NARRATIVE: the Ukrainian refugees in the Republic of Moldova are uncivilized and behave aggressively and looking to cause trouble.
LOCAL CONTEXT / ETHOS: Since the start of the Russian invasion of Ukraine on February 24 to April 2, nearly 4.2 million Ukrainians have fled the country to escape war , according to the UN Refugee Agency. Most of them - over 2.4 million – have headed for Poland, and almost 400,000 entered through the Republic of Moldova, a state of about 3 million inhabitants. Most of them have only transited the Republic of Moldova on their way to the EU, but over 90,000 are still in the country. At one point, the Republic of Moldova was housing the largest number of Ukrainian refugees as percentage of the country's population. Both the government, which has set up refugee centers and has provided shelter, food and free medical care, and citizens, who have hosted and continue to house refugee families, have been involved. Most of the refugees are women, children (half of the refugees are minors) and elderly, because Ukraine does not allow men between the ages of 18 and 60 to leave the country.
The press has published a large number of reports about Moldovan citizens hosting refugees, volunteering at placement centers, collecting products and money for them, as well as of grateful refugees. However, a campaign has been promoted on social media since the beginning of the refugee crisis, about alleged abuses committed by Ukrainians, which have been widely picked up and circulated by the Russian press. Such refugee stories have also appeared in other countries, including Romania, which is an indication that this could be a concerted campaign.
PURPOSE: To present Ukrainians as an aggressive and ungrateful people, and thus reduce the public's sympathy for them after the Russian invasion. To justify the Russian military intervention in Ukraine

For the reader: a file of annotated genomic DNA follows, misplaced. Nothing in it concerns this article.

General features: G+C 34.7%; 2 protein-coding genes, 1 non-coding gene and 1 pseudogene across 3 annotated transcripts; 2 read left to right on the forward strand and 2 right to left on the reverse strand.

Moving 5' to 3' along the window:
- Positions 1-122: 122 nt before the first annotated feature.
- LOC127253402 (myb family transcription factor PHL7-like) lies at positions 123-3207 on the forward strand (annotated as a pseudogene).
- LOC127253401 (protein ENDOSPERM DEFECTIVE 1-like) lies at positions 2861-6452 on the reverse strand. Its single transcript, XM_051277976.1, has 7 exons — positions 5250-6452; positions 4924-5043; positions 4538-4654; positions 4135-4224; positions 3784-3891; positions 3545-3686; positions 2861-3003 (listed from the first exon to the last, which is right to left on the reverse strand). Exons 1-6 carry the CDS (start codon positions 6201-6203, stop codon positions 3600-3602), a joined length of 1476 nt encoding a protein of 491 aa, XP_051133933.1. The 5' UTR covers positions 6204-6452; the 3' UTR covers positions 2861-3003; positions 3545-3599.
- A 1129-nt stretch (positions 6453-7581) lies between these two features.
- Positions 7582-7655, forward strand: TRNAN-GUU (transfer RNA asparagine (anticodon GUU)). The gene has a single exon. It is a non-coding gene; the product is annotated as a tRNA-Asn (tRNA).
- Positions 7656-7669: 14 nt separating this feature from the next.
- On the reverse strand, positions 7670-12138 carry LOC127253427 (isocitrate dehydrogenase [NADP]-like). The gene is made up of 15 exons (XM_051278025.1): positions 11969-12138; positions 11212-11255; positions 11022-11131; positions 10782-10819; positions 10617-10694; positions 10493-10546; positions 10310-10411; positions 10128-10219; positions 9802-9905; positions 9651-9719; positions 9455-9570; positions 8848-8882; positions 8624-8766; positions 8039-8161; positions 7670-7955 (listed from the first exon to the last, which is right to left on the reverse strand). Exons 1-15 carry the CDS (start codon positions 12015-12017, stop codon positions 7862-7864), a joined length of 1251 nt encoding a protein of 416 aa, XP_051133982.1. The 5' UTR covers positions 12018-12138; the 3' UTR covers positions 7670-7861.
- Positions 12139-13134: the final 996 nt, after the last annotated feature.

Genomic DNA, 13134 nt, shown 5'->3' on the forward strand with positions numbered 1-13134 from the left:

WHY THE NARRATIVE IS FALSE: The narrative is based on unsubstantiated allegations in some cases and, each time, on generalizations, referring to statements by some individuals without verifying the facts.
In Ciniseuti, Rezina district, the pedestal of a Soviet tank monument was painted in Ukraine’s colors, but there is no evidence that Ukrainian refugees did it, because in order to do that they should have stopped, bought the paint and wasted much of the day. The same happened to the Soviet tank in Leuseni, near the border with Romania, and some pro-Russia politicians accused the Ukrainians of “vandalizing” the Soviet monument. A while after, the leader of the National Unity Party (unionist), Anatol Salaru, announced that his team had actually painted the pedestal.
The accusations about Ukrainians who refuse to pay the bill, or behave aggressively when they are spoken to in Russian are generalized and based on ungrounded statements. Veridica has debunked such disinformation and so has the press in the Republic of Moldova
There’s been news in the Republic of Moldova that the Ukrainian refugees use public transportation in Chisinau for free, even if no official decision has been taken in this regard. But the statement in the article published by mk.ru that public transportation in the Republic of Moldova is expensive is far from the truth, to say the least. One trolleybus trip in Chisinau costs 10 cents, and one bus trip 15 cents.
GRAIN OF TRUTH: There have most likely been abuses and aggressive behaviors by some Ukrainian refugees, but these have been the exception, not the general rule.
OFFICIAL REACTIONS: Chisinau authorities have urged citizens not to spread false messages about Ukrainian refugees, and President Maia Sandu said in a speech to Moldova’s citizens that “it is unacceptable and irresponsible for incidents involving refugees to be speculated by civil servants, officials and dignitaries, for political purposes”.